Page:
Brill - The Pointer Pub & four mile walk on a foggy day
I know one should expect it to be foggy on in October, but the fog was so thick when we visited Brill this week that my beloved Border collie kept vanishing in the mists, I have no photographs of him on this visit. That doesn't matter, I sensed he was not far behind or in front of us. He is the sort of dog that often goes off for a moment to investigate a smell or check something out, but he is never far away. In all the 12 years that we have shared walks together, I have never lost him.
We were visiting Brill to check out The Pointer a newly revamped pub in the center of this charming little red-brick village which thanks to the vision of David Howden and farmer/butcher Jon Wilkins it now comes complete with its own butcher's shop.
Our meal was scrumptious, nicely cooked and beautifully presented.
As I am now working on a book about fish and chips - I ordered fish and chips and was not disappointed, whilst Uncle John went for the hotpot option that featured on the menu as a Senior Special at just £5, which was jolly good value. Judging by amount of senior citizens enjoying lunch while we were there, he was not the only one who thought this.
As The Pointer is a free house, the beers can be selected from anywhere, so most were local, with their very own Pointer Pint created for the pub by the XT brewing company down the road, near Thame. This proved a perfect ale for lunch. The grains and yeast to brew this tipple are given to David and Jon who feed them to the Longhorn cattle that they rear on the farm.
Apparently the Longhorn will be ready for Christmas, both to buy in the butcher's shop and the festive menu that their chefs have created. Longhorn is a particularly tasty and succulent beef - the perfect roast for Christmas.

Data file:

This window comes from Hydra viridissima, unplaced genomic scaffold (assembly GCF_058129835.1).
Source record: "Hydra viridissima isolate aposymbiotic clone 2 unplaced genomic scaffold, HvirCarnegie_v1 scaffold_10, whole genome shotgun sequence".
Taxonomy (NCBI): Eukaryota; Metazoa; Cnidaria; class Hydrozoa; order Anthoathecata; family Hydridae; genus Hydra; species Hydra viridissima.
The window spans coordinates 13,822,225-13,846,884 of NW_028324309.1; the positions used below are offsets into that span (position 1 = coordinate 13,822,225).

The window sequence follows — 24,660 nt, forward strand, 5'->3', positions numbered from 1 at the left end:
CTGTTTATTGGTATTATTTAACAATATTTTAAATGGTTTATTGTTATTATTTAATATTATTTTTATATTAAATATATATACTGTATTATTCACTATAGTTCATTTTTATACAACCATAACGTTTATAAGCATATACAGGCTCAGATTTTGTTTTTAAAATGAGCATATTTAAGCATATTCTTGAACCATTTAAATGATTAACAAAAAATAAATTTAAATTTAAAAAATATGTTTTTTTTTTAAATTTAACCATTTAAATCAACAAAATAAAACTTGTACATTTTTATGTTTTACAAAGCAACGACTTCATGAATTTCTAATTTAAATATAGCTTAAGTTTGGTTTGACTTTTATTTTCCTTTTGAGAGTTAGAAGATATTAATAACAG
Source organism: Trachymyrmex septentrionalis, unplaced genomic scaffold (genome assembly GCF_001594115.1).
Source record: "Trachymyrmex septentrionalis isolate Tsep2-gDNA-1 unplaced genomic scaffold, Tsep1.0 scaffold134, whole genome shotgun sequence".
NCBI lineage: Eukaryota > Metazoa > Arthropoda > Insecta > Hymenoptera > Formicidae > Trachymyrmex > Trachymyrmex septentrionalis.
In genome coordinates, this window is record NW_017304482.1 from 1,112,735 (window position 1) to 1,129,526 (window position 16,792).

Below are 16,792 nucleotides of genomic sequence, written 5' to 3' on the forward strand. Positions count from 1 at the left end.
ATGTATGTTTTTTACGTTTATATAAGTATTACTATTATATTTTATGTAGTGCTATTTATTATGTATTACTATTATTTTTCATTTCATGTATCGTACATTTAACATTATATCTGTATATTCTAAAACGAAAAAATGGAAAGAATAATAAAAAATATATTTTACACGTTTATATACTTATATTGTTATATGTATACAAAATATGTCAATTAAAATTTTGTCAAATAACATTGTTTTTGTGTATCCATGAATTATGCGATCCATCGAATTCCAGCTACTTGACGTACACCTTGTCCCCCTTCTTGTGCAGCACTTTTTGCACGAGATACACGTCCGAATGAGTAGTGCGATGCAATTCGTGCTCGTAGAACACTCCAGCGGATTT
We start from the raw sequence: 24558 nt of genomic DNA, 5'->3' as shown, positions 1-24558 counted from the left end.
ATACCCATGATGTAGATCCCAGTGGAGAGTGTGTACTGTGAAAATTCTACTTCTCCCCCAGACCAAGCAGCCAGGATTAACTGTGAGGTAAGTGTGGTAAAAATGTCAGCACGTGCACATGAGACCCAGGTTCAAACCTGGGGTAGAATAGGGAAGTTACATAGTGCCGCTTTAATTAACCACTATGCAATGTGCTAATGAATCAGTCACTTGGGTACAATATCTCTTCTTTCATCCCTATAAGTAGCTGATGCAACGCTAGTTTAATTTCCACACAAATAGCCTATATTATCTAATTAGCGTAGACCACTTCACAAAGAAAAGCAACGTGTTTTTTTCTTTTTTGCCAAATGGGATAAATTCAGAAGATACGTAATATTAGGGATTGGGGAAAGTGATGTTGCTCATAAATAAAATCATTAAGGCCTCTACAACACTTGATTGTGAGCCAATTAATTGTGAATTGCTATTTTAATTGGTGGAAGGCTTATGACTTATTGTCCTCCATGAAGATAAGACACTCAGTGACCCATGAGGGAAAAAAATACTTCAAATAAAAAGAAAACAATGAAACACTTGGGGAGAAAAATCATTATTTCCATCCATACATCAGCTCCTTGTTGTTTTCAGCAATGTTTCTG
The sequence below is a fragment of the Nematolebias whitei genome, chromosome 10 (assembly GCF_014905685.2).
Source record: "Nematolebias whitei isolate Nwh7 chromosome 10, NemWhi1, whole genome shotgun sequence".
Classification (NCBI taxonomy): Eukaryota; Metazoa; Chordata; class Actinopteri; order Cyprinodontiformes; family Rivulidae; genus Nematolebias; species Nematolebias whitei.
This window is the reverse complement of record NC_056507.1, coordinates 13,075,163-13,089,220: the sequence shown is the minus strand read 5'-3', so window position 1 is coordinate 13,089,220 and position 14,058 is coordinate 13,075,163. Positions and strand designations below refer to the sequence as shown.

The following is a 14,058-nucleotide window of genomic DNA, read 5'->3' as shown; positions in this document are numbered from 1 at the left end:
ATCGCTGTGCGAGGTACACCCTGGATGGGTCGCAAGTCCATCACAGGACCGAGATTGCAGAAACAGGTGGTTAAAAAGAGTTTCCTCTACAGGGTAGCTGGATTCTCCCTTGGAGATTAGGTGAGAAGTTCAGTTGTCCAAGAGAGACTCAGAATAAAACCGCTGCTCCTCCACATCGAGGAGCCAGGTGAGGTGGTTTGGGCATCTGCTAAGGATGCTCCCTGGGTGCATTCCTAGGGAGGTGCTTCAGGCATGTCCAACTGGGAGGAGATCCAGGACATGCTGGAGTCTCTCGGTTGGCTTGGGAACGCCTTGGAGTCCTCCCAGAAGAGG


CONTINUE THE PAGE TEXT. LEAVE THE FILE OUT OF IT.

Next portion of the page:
The walk begins at the 17th century windmill which stands close to Brill's other pub The Pheasant. Delightful views over Otmore make this hilly spot well worth a visit (when it is not foggy of course). The beginning of the walk is quite difficult however as the terrain is particularly rough, such that it would be easy to trip if you weren't looking where you were going. The circular walk took us towards the village of Oakley and Little London Farm. It took us one hour 45 minutes as we had to watch our step and the fog made this difficult. Also the presence of moist cow pats suggested that there were cattle present which we couldn't see.
The notable landmark on this walk is a very ordinary looking modern farmhouse, which replaces the original house built there, that had been purchased by the Great Train Robbers in 1963, to provide them somewhere to hide and a garden in which they could bury some of the banknotes if needs be. Leatherslade Farm was their hideout for a couple of days, then they cleaned it from top to bottom to remove any fingerprints before leaving. Unfortunately for them they failed to wipe the tomato sauce bottle that was marked with Ronald Biggs prints.
Passing the farmhouse certainly added that extra something to our walk.
We enjoyed our visit to Brill so much, it's our attention to call in before Christmas to try some of the beef and more of The Pointer beer.